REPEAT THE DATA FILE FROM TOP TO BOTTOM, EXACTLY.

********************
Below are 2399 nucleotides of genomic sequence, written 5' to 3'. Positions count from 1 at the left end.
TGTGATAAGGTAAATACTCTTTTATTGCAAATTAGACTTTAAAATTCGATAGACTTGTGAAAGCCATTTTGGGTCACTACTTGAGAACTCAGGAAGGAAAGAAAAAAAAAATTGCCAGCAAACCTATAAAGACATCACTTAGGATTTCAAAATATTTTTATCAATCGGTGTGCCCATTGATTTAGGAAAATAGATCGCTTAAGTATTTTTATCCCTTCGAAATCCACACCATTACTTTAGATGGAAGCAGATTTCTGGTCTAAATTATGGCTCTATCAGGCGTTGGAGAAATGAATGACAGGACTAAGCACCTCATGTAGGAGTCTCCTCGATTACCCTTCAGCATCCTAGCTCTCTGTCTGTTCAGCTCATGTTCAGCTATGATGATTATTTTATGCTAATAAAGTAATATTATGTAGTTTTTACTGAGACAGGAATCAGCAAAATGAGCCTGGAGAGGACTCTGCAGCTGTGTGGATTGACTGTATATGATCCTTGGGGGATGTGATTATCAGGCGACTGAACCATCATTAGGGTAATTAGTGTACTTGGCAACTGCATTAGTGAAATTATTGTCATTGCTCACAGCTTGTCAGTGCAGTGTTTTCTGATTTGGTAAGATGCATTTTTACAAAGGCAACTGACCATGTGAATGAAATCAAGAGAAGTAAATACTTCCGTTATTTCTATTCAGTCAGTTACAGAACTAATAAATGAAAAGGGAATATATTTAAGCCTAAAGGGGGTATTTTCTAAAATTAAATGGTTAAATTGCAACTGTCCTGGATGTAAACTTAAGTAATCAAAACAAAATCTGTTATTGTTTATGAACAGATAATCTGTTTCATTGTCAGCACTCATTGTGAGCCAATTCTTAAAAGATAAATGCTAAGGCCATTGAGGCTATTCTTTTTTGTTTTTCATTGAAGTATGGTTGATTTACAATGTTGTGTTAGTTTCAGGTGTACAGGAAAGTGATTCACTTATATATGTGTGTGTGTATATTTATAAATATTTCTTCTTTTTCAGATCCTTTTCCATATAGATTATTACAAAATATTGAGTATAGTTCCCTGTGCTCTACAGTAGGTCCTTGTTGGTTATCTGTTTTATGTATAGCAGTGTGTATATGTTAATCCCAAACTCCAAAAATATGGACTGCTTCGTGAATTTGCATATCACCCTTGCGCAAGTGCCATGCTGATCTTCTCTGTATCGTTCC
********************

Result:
Below are 2399 nucleotides of genomic sequence, written 5' to 3'. Positions count from 1 at the left end.
TGTGATAAGGTAAATACTCTTTTATTGCAAATTAGACTTTAAAATTCGATAGACTTGTGAAAGCCATTTTGGGTCACTACTTGAGAACTCAGGAAGGAAAGAAAAAAAAAATTGCCAGCAAACCTATAAAGACATCACTTAGGATTTCAAAATATTTTTATCAATCGGTGTGCCCATTGATTTAGGAAAATAGATCGCTTAAGTATTTTTATCCCTTCGAAATCCACACCATTACTTTAGATGGAAGCAGATTTCTGGTCTAAATTATGGCTCTATCAGGCGTTGGAGAAATGAATGACAGGACTAAGCACCTCATGTAGGAGTCTCCTCGATTACCCTTCAGCATCCTAGCTCTCTGTCTGTTCAGCTCATGTTCAGCTATGATGATTATTTTATGCTAATAAAGTAATATTATGTAGTTTTTACTGAGACAGGAATCAGCAAAATGAGCCTGGAGAGGACTCTGCAGCTGTGTGGATTGACTGTATATGATCCTTGGGGGATGTGATTATCAGGCGACTGAACCATCATTAGGGTAATTAGTGTACTTGGCAACTGCATTAGTGAAATTATTGTCATTGCTCACAGCTTGTCAGTGCAGTGTTTTCTGATTTGGTAAGATGCATTTTTACAAAGGCAACTGACCATGTGAATGAAATCAAGAGAAGTAAATACTTCCGTTATTTCTATTCAGTCAGTTACAGAACTAATAAATGAAAAGGGAATATATTTAAGCCTAAAGGGGGTATTTTCTAAAATTAAATGGTTAAATTGCAACTGTCCTGGATGTAAACTTAAGTAATCAAAACAAAATCTGTTATTGTTTATGAACAGATAATCTGTTTCATTGTCAGCACTCATTGTGAGCCAATTCTTAAAAGATAAATGCTAAGGCCATTGAGGCTATTCTTTTTTGTTTTTCATTGAAGTATGGTTGATTTACAATGTTGTGTTAGTTTCAGGTGTACAGGAAAGTGATTCACTTATATATGTGTGTGTGTATATTTATAAATATTTCTTCTTTTTCAGATCCTTTTCCATATAGATTATTACAAAATATTGAGTATAGTTCCCTGTGCTCTACAGTAGGTCCTTGTTGGTTATCTGTTTTATGTATAGCAGTGTGTATATGTTAATCCCAAACTCCAAAAATATGGACTGCTTCGTGAATTTGCATATCACCCTTGCGCAAGTGCCATGCTGATCTTCTCTGTATCGTTCC